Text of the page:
*If you want to understand the title of this post, then you’ll have to read the book.

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Posted by on January 17, 2013 in Literature


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Books I think everyone should read (part 2)

(Continued from Part 1)

These are feminist and women’s history books. I believe both men and women should read these. If you don’t believe in feminism, or think it’s a bad word, all the more reason to read them. Also, women have been forced to read about men’s history – or, “history” as it is commonly known – for years. It’s time to give some of the love back, guys.

FlowFlow: The Cultural Story of Menstruation by Elissa Stein and Susan Kim

The book takes the reader through an intense and confusing journey of womanhood from the ancient world to today’s society. Stein and Kim show how society views of menstruation have changed (and not changed) over the course of time, as well as the products and marketing that go along with many female “problems”. The book is littered with colorful (and rather eye-opening) advertisements for women’s products from the 1950s and 60s. They’re a lot like car wrecks – horrible to witness but you can’t take your eyes off them.

The Purity MythPurity Myth by Jessica Valenti

Many of us have heard about purity pledges (not having sex until married) and may have even signed one when in high school. But have you ever witnessed a purity ball? Valenti describes them in full detail, which I recounted and reacted to on my blog post Purity Balls and Sexy Virgins. But there is more to the book than the “rituals” people partake in. Valenti drives home the point that women are self-standing humans. We do not need men to take care of us or give their permission to live our lives. Valenti argues, and backs up her argument with many detailed examples, that expecting young women to stay “pure” until marriage is a damaging concept.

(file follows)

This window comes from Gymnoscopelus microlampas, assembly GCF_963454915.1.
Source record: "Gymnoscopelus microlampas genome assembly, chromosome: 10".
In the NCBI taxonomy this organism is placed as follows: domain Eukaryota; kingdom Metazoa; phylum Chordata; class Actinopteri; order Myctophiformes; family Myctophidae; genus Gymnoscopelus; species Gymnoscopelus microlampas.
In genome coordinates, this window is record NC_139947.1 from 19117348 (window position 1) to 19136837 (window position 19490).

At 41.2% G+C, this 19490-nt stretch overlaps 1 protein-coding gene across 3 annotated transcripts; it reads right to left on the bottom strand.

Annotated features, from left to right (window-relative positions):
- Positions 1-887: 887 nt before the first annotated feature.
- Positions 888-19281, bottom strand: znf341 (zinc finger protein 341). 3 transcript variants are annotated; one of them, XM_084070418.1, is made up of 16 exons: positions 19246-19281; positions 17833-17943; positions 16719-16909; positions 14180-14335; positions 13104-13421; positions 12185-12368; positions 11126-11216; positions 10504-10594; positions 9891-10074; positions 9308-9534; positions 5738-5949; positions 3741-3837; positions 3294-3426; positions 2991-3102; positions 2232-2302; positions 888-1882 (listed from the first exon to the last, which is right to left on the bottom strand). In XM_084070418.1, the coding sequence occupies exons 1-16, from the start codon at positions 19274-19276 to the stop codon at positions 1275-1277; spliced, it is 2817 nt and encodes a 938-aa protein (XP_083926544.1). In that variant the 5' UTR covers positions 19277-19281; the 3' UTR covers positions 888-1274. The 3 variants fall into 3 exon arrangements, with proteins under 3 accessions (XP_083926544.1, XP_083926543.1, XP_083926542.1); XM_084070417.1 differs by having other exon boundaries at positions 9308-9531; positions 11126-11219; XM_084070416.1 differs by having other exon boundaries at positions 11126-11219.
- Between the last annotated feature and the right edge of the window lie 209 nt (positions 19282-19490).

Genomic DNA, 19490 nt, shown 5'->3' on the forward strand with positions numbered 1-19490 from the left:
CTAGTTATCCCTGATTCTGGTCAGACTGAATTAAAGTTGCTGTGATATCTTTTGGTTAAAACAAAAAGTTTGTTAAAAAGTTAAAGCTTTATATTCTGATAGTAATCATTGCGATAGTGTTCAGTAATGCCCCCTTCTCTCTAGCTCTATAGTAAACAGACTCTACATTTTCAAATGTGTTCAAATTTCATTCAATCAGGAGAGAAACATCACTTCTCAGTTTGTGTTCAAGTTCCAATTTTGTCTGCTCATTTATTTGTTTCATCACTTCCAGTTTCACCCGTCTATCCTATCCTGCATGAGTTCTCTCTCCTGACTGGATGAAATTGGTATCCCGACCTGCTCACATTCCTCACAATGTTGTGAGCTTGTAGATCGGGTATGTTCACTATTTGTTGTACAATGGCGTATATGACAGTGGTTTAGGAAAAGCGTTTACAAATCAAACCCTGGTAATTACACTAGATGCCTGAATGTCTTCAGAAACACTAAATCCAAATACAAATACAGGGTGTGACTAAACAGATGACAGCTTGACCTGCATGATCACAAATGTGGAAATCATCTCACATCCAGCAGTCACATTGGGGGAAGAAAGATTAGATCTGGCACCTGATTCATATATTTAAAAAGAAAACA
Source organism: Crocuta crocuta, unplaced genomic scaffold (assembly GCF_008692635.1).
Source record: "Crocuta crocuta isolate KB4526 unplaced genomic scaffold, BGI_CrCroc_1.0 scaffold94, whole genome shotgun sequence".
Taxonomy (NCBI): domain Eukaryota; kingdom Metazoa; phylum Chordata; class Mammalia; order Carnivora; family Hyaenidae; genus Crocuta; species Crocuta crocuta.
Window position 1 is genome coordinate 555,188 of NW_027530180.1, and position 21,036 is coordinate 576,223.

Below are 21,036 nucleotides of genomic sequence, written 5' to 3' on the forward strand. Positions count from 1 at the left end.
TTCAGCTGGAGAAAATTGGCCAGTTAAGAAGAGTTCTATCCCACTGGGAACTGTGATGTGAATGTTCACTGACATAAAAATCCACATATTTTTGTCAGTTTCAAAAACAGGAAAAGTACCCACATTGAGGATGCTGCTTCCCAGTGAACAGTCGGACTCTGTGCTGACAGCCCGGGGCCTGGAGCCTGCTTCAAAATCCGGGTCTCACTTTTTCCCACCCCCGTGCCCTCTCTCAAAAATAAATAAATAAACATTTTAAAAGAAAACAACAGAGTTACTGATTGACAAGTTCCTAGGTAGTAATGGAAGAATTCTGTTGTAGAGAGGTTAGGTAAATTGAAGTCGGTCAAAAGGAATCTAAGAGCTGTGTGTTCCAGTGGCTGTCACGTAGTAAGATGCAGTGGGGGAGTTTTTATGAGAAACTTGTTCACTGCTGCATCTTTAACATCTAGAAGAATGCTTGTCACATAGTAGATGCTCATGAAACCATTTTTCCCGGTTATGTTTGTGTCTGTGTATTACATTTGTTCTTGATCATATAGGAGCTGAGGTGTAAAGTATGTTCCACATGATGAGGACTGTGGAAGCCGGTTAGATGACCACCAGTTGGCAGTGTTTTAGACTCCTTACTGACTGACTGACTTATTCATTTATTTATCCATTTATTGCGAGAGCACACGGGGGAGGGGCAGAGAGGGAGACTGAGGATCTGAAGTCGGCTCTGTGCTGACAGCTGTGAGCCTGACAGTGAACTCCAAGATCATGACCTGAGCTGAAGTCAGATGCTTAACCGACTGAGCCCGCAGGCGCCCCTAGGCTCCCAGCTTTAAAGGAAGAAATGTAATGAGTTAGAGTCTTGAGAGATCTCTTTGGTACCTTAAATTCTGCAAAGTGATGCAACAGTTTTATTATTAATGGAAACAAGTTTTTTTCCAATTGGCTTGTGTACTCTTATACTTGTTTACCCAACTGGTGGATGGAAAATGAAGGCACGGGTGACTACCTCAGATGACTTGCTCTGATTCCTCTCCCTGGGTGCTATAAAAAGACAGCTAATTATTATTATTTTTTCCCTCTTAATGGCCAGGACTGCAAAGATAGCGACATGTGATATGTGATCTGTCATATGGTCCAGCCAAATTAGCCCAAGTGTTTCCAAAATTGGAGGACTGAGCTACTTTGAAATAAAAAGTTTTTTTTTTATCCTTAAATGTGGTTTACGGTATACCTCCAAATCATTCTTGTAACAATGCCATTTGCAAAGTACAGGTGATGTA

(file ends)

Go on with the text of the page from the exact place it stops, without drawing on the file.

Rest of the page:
Full Frontal FeminismFull Frontal Feminism by Jessica Valenti

Do you live in an anti-vibrator state?* Yes, there are states that have “anti-erotic massager” laws on the books. If you think this is absurd, then this book is definitely for you.

Full Frontal Feminism is aimed at young women, with a chapter geared specifically for young men as well. The word “feminist” can draw many images to one’s mind so a lot of women (and men) don’t identify themselves as a feminist. Take this little test to see if you’re a feminist: What are the worst names you could call a woman? Perhaps you thought of slut, bitch, whore or something along those lines. Now, what are the worst names you could call a man? Did you think of pussy? Bitch? Nancy-boy or girly man? Final question: Do you think that it’s really fucked up that the biggest insults to both men and women are a derogatory terms for a woman? If you just answered yes, then congratulations. You are a feminist. Anyone who thinks that the way women are treated is sexist and unfair is, in the truest sense, a feminist. So what should young feminist women and men do? Valenti offers advice in all kinds of scenarios, along with shocking examples of the way women are treated and viewed in modern society.**

*Turn to page 39 to find out if you do.

**I emphasize modern society because some of the acts are so barbaric, one may mistake the scenario as happening in the ancient world.

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Posted by on July 2, 2012 in Literature